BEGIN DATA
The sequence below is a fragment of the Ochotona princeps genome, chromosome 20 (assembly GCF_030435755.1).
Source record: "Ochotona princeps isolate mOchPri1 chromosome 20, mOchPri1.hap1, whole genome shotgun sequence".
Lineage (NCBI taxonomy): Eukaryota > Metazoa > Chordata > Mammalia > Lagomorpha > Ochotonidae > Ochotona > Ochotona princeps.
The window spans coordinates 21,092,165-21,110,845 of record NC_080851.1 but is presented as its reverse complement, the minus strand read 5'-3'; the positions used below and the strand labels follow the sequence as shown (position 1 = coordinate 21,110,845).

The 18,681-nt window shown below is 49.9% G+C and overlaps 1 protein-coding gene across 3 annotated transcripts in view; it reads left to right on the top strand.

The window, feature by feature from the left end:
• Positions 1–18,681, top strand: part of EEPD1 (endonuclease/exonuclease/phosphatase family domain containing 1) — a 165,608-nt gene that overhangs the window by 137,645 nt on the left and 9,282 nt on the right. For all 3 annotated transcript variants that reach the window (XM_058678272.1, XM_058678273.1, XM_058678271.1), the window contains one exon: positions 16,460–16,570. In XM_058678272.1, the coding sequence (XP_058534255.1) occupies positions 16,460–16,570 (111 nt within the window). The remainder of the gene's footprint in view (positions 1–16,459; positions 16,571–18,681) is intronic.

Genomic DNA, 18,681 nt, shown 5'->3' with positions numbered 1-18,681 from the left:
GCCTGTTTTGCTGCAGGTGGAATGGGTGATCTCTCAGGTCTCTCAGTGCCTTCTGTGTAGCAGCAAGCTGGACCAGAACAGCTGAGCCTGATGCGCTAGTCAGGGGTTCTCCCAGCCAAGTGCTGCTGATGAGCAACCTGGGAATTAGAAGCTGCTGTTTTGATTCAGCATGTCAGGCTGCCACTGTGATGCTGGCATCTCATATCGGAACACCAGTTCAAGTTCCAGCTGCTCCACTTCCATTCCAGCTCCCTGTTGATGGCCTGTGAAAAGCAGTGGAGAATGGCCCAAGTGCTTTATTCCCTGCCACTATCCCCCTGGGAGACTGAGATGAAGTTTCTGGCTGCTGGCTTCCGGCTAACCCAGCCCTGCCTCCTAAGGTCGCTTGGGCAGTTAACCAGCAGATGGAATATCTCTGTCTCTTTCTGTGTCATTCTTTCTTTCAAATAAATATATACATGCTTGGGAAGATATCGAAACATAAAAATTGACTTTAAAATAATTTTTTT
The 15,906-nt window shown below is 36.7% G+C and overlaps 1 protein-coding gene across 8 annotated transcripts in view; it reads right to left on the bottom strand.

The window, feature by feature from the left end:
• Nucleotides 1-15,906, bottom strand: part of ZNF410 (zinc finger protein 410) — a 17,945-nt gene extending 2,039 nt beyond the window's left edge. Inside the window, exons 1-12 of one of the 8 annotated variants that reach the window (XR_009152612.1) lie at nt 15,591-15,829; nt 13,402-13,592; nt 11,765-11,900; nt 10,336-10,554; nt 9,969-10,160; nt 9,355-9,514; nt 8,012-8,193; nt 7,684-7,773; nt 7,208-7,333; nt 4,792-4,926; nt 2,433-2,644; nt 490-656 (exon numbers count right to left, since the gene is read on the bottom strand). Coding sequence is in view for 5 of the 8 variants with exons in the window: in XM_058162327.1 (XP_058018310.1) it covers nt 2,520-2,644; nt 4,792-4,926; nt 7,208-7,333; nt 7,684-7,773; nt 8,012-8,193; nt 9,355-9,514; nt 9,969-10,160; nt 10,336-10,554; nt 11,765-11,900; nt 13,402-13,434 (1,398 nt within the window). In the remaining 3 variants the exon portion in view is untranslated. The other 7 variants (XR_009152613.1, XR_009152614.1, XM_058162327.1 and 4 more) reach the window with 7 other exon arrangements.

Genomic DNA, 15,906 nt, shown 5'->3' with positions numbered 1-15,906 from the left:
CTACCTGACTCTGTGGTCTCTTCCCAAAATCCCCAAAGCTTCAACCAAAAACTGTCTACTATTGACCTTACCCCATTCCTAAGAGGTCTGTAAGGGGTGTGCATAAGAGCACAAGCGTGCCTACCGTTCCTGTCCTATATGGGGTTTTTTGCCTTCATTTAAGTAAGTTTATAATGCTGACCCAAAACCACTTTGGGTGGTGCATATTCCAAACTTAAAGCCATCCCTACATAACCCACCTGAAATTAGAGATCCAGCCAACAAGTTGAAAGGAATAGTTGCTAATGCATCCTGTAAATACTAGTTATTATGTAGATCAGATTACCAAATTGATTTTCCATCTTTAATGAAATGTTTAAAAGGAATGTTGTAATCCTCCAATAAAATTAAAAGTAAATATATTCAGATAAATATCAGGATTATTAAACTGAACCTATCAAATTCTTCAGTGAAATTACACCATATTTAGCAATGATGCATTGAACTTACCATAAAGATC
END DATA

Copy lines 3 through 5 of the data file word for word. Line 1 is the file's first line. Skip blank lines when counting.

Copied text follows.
Lineage (NCBI taxonomy): Eukaryota > Metazoa > Chordata > Mammalia > Lagomorpha > Ochotonidae > Ochotona > Ochotona princeps.
The window spans coordinates 21,092,165-21,110,845 of record NC_080851.1 but is presented as its reverse complement, the minus strand read 5'-3'; the positions used below and the strand labels follow the sequence as shown (position 1 = coordinate 21,110,845).

The 18,681-nt window shown below is 49.9% G+C and overlaps 1 protein-coding gene across 3 annotated transcripts in view; it reads left to right on the top strand.